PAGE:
The problem hasn’t gone away.  Last May, natural resources minister Kathy Dunderdale told the House of Assembly’s Resources Committee that there had been a number of vacancies in the audit division and that the department was hiring outside contractors to take up the slack. She said the audits were “Behind, big time.”

The department’s deputy minister  - Chris Kieley - told the committee:

For those three projects [Hibernia, Terra Nova and White Rose], and with the increased activity, every year we are doing audits but, because of the turnover in staff, because of the resources that were assigned to that particular piece in previous years, the audits were behind; so, this past year and the year before we have made a particular effort to get those audits up to date and we have used outside assistance through auditing firms to help us do some of those audits. So, we have a combination now of outside accounting firms helping us get the audits up to date and we have our own staff working on the audits as well. We are working on a number of different audits now with all our projects at this point.

Kieley also insisted in May that

“[w]e are within the timelines prescribed by legislation (inaudible) the Hibernia royalty contract, but we are behind and we are putting extra effort into this whole piece to get caught up. When I say behind, we have not lost any ability to audit these. What we are saying is that we would like to get them up to a closer time frame.”

Auditor General John Noseworthy noted in his report that the Hibernia audits completed had revealed $8.66 million owed to the provincial government.  In her testimony to the resource committee, natural resources minister Kathy Dunderdale insisted, however,  that “there has been nothing earth-shattering that we have come across to this point.”  The completed audits done in May 2008 are almost identical to the ones listed as finished by the auditor general in his report.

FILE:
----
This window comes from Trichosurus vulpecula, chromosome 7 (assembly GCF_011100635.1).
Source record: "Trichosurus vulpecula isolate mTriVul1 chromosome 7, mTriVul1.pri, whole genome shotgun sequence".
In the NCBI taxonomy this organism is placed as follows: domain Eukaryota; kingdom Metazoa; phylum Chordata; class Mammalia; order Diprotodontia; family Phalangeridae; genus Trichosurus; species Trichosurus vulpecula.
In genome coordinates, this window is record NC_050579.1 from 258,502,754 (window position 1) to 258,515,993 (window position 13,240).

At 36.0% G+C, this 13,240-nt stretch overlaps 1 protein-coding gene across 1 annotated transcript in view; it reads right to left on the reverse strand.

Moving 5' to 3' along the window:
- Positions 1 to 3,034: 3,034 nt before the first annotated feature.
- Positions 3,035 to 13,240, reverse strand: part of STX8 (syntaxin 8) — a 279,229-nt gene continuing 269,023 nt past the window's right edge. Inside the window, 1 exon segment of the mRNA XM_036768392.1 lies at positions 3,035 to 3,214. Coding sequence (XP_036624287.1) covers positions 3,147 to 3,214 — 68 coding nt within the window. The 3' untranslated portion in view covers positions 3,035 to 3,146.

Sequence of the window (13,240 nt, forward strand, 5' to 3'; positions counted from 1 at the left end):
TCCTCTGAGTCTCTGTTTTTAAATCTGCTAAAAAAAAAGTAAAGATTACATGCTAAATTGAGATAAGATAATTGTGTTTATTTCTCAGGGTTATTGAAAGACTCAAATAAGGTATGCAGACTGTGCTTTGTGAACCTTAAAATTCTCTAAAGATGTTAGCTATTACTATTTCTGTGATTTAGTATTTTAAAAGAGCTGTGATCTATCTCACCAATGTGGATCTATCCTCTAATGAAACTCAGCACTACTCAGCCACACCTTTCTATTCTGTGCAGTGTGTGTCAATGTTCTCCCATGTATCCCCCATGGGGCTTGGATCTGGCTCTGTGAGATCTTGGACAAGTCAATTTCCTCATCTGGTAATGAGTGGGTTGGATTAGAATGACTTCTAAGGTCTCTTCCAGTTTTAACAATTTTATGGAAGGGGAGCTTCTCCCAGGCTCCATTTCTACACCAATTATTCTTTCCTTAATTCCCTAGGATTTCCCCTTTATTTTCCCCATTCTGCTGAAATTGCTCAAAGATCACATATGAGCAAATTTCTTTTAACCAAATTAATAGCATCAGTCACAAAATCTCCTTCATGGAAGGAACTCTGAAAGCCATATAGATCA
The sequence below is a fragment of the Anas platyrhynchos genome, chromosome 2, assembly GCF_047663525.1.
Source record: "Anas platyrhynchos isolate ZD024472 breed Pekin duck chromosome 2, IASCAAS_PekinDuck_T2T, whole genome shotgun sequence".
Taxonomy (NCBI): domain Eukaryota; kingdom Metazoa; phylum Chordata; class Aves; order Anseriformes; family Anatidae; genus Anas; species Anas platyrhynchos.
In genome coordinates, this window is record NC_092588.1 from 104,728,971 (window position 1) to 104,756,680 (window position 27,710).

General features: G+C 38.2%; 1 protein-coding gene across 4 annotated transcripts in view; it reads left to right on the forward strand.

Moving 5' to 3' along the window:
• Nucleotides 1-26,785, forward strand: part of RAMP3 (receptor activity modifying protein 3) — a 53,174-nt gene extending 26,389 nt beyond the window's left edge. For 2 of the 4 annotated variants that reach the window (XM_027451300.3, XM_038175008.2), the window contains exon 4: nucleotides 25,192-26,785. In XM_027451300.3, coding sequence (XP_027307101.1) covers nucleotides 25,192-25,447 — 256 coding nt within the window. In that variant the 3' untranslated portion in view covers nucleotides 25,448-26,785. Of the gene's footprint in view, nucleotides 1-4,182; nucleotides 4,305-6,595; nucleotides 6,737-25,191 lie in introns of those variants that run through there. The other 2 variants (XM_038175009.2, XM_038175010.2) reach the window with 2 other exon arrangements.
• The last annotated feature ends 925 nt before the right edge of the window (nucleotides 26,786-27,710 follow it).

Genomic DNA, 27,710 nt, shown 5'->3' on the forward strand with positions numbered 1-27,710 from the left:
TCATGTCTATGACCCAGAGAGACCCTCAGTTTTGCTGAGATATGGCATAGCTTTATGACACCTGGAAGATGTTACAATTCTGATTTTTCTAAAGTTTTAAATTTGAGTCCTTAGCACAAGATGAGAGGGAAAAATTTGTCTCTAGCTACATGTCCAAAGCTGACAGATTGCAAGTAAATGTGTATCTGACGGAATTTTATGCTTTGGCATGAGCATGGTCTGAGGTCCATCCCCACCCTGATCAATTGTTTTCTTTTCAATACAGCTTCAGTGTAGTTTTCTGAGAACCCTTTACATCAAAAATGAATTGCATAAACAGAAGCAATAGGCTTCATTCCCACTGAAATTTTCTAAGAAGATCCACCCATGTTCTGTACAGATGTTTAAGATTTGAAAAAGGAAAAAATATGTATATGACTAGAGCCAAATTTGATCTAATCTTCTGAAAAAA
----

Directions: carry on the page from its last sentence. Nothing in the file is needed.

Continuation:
Noseworthy also noted that the department had committed to completing all outstanding audits by 2010. At the same time, though noted that even the 2008 schedule was off, largely due to staffing problems within the natural resources department.

In 2008, the work plan was amended to move 2400 hours of work scheduled for White Rose to 2009 as a result of audit work done for Hebron.  As of October 2008 – half way through the fiscal year - an external contract for an auditor had not be let for 2008.

The 2008 audit plan was based on 1400 hours for four staff positions supposed to be filled by the start of the fiscal year.  By October 2008, one position was still vacant.  Another was filled in July and only two of the original four planned were in place in April 2008. Associate deputy minister Pierre Tobin gave the resource committee a different version at the committee hearings in May.  Rather than disclose that two audit positions were vacant, he left the committee with the impression the division was “almost fully staffed”:

That would be, in the past year, a number of auditors, but those positions have since been filled for the most part. There would also have been a couple of development officers and a couple of economists. We are almost fully staffed, particularly in the royalty audit section. We are down one person out of upwards to a dozen, I guess; we are doing really well there. [Emphasis added]